Scotland must be the only footballing country on the planet where a so-called indigenous TV company screened our nearest rivals live while ignoring our national team.
The Scottish Premiership remains the best supported league per head of population in Europe, and by head count alone it is the seventh best supported top flight in Europe, yet Denmark and Austria get much better TV deals for their domestic leagues while Norway attracts double the £32m SPFL receives each year.
Scottish football is badly treated by UK broadcasters compared to revenues received by other nations in Europe and this situation will only be improved when broadcasting is devolved, or in an independent Scotland, as TV companies will be accountable to the Scottish Parliament and Scotland’s international games designated a special event as in normal countries
Fraser Grant, Edinburgh
Political process is being damaged
At prime Minister's Questions on Wednesday, Boris Johnson did have a valid point in criticising Ian Blackford of the SNP for constantly going on about corruption in the UK.
Blackford sees party advantage in doing so, but seems oblivious to the damage he does to the reputation and trust in the political process here.
William Ballantine, Bo’ness, West Lothian
Focus on sleaze is a useful distraction
The government must be a little pleased that the focus has been on sleaze and not levelling up or the NHS this week.
With HS2 cut short and transport funds instead being directed to Tory marginals in the South, the truth that the Brexit-voting public has been in denial about for so long is now obvious. The levelling up pledge, like so much else this government has been up to recently, has been a scam.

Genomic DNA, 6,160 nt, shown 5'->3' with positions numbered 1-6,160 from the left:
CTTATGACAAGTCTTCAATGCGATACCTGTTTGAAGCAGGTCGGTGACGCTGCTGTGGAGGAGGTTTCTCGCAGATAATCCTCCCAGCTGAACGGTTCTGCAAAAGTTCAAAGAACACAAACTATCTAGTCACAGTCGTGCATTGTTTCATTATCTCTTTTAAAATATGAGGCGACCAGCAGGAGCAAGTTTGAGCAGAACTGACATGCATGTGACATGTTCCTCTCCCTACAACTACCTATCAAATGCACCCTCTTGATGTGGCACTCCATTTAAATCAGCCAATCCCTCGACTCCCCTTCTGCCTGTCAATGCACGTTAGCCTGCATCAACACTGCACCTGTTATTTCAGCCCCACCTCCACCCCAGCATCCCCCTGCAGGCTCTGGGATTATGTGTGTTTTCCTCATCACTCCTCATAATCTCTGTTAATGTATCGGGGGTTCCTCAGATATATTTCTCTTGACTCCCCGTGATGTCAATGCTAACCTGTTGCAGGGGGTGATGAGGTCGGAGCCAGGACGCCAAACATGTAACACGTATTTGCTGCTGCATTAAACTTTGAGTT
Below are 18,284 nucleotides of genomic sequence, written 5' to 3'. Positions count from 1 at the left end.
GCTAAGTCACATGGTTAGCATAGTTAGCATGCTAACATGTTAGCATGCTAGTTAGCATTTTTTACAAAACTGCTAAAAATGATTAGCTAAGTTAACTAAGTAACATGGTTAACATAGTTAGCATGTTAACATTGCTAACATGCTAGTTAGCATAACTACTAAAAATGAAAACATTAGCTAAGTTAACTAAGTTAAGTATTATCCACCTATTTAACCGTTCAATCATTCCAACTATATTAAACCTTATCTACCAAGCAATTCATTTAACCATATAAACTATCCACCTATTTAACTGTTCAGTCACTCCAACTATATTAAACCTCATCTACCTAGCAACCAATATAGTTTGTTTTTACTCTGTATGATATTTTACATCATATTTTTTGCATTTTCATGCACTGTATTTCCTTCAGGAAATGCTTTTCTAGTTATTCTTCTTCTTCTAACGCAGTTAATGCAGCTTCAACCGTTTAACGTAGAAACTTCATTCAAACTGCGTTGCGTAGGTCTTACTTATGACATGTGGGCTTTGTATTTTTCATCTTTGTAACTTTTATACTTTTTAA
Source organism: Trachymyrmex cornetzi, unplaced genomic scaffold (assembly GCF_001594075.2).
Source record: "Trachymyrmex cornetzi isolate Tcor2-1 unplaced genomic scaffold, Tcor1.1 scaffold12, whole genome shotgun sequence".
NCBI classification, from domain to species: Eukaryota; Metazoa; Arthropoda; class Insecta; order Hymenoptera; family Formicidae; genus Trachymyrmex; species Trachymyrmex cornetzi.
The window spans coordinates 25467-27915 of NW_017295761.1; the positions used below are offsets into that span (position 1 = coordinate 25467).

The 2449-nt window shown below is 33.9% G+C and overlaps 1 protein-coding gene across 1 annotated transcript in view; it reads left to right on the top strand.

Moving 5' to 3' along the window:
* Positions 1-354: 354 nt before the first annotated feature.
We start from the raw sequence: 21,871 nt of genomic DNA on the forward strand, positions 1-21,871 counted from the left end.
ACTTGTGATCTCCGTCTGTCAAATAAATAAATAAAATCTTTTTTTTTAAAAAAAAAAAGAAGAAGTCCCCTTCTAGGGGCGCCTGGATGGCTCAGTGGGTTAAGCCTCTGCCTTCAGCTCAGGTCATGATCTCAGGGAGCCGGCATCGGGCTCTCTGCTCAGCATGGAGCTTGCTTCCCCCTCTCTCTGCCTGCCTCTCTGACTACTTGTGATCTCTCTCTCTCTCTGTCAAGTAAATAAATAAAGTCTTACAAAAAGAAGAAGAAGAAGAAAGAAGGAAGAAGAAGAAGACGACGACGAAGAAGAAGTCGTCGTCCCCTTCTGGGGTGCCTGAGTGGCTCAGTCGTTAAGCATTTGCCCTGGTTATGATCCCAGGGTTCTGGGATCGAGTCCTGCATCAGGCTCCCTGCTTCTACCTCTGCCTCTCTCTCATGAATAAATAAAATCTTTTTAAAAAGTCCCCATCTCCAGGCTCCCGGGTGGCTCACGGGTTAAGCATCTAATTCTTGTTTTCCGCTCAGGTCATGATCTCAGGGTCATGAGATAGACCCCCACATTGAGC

It was always the case that the fiscal conservatism endemic in the Conservative Party would make real levelling up improbable. Now that corruption scams have been exposed it is possible that the Red Wall will fall in the next election. That is why spare transport infrastructure money will now go to marginal seats.
The Conservatives of this generation just look after their own as well as they possibly can. And so it is possibly a good week to bury bad news.
Andrew Vass, Edinburgh
Off I go to the supermarket with two bags, one for me and the other for the food bank. Fresh sugar snap peas for me, and tinned peas for the food bank. A long-life plastic pouch of chicken korma for the food bank, roast chicken for me. Own brand instant coffee for the food bank, Colombian ground coffee for my coffee machine. Their supper, my choice.
The dignity of choice disappeared with the current UK government. Since 2015 the number of emergency food parcels distributed in Britain by Trussell Trust food banks alone has risen from just over one million to over two and a half million – an increase of nearly 130 per cent in just five years.
It may please some to act like Lady Bountiful, but it is a humiliation for too many. How do we achieve a wellbeing economy that allows dignity back in the door of every household? Food bank use declined with the £20 a week uplift to Universal Credit. It is now firmly back on the menu.
Frances Scott, Edinburgh
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